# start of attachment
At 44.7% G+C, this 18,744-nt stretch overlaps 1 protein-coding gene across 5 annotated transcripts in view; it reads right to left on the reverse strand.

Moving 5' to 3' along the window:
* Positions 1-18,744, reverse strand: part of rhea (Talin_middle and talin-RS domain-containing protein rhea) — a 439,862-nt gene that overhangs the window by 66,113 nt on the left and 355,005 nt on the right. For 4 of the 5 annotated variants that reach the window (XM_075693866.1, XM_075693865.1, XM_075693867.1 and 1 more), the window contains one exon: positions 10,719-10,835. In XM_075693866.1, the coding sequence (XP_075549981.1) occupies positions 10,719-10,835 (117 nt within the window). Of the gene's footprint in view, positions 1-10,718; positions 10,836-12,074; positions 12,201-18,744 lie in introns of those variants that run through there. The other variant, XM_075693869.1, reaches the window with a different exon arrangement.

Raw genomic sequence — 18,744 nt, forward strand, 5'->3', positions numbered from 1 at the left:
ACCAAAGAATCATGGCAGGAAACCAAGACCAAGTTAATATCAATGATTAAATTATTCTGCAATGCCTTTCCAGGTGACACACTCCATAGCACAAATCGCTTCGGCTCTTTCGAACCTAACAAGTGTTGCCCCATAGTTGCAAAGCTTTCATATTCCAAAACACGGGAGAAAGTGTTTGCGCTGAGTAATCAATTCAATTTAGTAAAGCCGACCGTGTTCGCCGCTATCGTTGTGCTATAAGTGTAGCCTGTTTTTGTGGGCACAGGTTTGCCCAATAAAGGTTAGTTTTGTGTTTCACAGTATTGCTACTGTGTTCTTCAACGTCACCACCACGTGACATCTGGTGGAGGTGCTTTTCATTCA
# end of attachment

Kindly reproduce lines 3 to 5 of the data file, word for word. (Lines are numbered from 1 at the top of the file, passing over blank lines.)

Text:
* Positions 1-18,744, reverse strand: part of rhea (Talin_middle and talin-RS domain-containing protein rhea) — a 439,862-nt gene that overhangs the window by 66,113 nt on the left and 355,005 nt on the right. For 4 of the 5 annotated variants that reach the window (XM_075693866.1, XM_075693865.1, XM_075693867.1 and 1 more), the window contains one exon: positions 10,719-10,835. In XM_075693866.1, the coding sequence (XP_075549981.1) occupies positions 10,719-10,835 (117 nt within the window). Of the gene's footprint in view, positions 1-10,718; positions 10,836-12,074; positions 12,201-18,744 lie in introns of those variants that run through there. The other variant, XM_075693869.1, reaches the window with a different exon arrangement.

Raw genomic sequence — 18,744 nt, forward strand, 5'->3', positions numbered from 1 at the left:
ACCAAAGAATCATGGCAGGAAACCAAGACCAAGTTAATATCAATGATTAAATTATTCTGCAATGCCTTTCCAGGTGACACACTCCATAGCACAAATCGCTTCGGCTCTTTCGAACCTAACAAGTGTTGCCCCATAGTTGCAAAGCTTTCATATTCCAAAACACGGGAGAAAGTGTTTGCGCTGAGTAATCAATTCAATTTAGTAAAGCCGACCGTGTTCGCCGCTATCGTTGTGCTATAAGTGTAGCCTGTTTTTGTGGGCACAGGTTTGCCCAATAAAGGTTAGTTTTGTGTTTCACAGTATTGCTACTGTGTTCTTCAACGTCACCACCACGTGACATCTGGTGGAGGTGCTTTTCATTCA